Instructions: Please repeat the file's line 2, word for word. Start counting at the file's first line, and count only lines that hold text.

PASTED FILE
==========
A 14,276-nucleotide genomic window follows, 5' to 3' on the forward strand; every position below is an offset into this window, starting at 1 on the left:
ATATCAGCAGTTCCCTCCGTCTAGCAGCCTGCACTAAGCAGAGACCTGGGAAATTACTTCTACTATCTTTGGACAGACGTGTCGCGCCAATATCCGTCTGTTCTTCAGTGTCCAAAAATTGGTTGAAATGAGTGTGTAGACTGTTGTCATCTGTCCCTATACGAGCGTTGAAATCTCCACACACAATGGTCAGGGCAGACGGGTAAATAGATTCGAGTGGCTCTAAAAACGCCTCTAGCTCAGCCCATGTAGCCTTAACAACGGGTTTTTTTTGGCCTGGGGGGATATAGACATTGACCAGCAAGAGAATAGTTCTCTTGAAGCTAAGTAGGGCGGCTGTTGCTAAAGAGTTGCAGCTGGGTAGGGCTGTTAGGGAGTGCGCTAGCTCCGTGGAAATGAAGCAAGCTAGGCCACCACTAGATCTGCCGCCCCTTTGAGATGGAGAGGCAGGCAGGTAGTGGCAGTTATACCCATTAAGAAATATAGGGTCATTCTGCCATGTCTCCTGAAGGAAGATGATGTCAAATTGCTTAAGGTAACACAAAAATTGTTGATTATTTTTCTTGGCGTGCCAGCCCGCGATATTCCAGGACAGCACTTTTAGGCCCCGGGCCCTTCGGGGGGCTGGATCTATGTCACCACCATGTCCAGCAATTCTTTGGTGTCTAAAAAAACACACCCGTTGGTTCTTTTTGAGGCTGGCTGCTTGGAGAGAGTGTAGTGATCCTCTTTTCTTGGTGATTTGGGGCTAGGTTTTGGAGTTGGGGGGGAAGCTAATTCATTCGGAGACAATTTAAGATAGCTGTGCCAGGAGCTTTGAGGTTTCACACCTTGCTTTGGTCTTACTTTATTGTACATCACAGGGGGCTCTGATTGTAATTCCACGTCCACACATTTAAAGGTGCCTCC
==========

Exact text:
ATATCAGCAGTTCCCTCCGTCTAGCAGCCTGCACTAAGCAGAGACCTGGGAAATTACTTCTACTATCTTTGGACAGACGTGTCGCGCCAATATCCGTCTGTTCTTCAGTGTCCAAAAATTGGTTGAAATGAGTGTGTAGACTGTTGTCATCTGTCCCTATACGAGCGTTGAAATCTCCACACACAATGGTCAGGGCAGACGGGTAAATAGATTCGAGTGGCTCTAAAAACGCCTCTAGCTCAGCCCATGTAGCCTTAACAACGGGTTTTTTTTGGCCTGGGGGGATATAGACATTGACCAGCAAGAGAATAGTTCTCTTGAAGCTAAGTAGGGCGGCTGTTGCTAAAGAGTTGCAGCTGGGTAGGGCTGTTAGGGAGTGCGCTAGCTCCGTGGAAATGAAGCAAGCTAGGCCACCACTAGATCTGCCGCCCCTTTGAGATGGAGAGGCAGGCAGGTAGTGGCAGTTATACCCATTAAGAAATATAGGGTCATTCTGCCATGTCTCCTGAAGGAAGATGATGTCAAATTGCTTAAGGTAACACAAAAATTGTTGATTATTTTTCTTGGCGTGCCAGCCCGCGATATTCCAGGACAGCACTTTTAGGCCCCGGGCCCTTCGGGGGGCTGGATCTATGTCACCACCATGTCCAGCAATTCTTTGGTGTCTAAAAAAACACACCCGTTGGTTCTTTTTGAGGCTGGCTGCTTGGAGAGAGTGTAGTGATCCTCTTTTCTTGGTGATTTGGGGCTAGGTTTTGGAGTTGGGGGGGAAGCTAATTCATTCGGAGACAATTTAAGATAGCTGTGCCAGGAGCTTTGAGGTTTCACACCTTGCTTTGGTCTTACTTTATTGTACATCACAGGGGGCTCTGATTGTAATTCCACGTCCACACATTTAAAGGTGCCTCC